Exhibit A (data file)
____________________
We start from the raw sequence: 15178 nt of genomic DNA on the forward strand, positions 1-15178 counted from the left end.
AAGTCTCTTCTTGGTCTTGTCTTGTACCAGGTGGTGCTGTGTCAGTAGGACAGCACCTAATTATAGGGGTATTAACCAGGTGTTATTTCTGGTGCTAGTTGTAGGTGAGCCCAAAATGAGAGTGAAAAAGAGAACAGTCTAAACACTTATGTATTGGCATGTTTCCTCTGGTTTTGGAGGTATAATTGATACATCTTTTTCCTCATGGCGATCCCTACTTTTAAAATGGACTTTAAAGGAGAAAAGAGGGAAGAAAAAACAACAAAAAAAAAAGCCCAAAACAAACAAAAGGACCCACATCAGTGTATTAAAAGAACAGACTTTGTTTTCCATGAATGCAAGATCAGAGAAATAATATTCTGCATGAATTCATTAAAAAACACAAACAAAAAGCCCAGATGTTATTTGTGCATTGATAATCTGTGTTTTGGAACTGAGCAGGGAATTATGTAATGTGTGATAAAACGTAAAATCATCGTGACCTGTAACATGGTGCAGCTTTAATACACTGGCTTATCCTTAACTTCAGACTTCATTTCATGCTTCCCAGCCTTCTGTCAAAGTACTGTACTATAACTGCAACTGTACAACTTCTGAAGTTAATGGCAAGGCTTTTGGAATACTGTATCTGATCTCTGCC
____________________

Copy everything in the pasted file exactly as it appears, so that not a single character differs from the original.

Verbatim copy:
We start from the raw sequence: 15178 nt of genomic DNA on the forward strand, positions 1-15178 counted from the left end.
AAGTCTCTTCTTGGTCTTGTCTTGTACCAGGTGGTGCTGTGTCAGTAGGACAGCACCTAATTATAGGGGTATTAACCAGGTGTTATTTCTGGTGCTAGTTGTAGGTGAGCCCAAAATGAGAGTGAAAAAGAGAACAGTCTAAACACTTATGTATTGGCATGTTTCCTCTGGTTTTGGAGGTATAATTGATACATCTTTTTCCTCATGGCGATCCCTACTTTTAAAATGGACTTTAAAGGAGAAAAGAGGGAAGAAAAAACAACAAAAAAAAAAGCCCAAAACAAACAAAAGGACCCACATCAGTGTATTAAAAGAACAGACTTTGTTTTCCATGAATGCAAGATCAGAGAAATAATATTCTGCATGAATTCATTAAAAAACACAAACAAAAAGCCCAGATGTTATTTGTGCATTGATAATCTGTGTTTTGGAACTGAGCAGGGAATTATGTAATGTGTGATAAAACGTAAAATCATCGTGACCTGTAACATGGTGCAGCTTTAATACACTGGCTTATCCTTAACTTCAGACTTCATTTCATGCTTCCCAGCCTTCTGTCAAAGTACTGTACTATAACTGCAACTGTACAACTTCTGAAGTTAATGGCAAGGCTTTTGGAATACTGTATCTGATCTCTGCC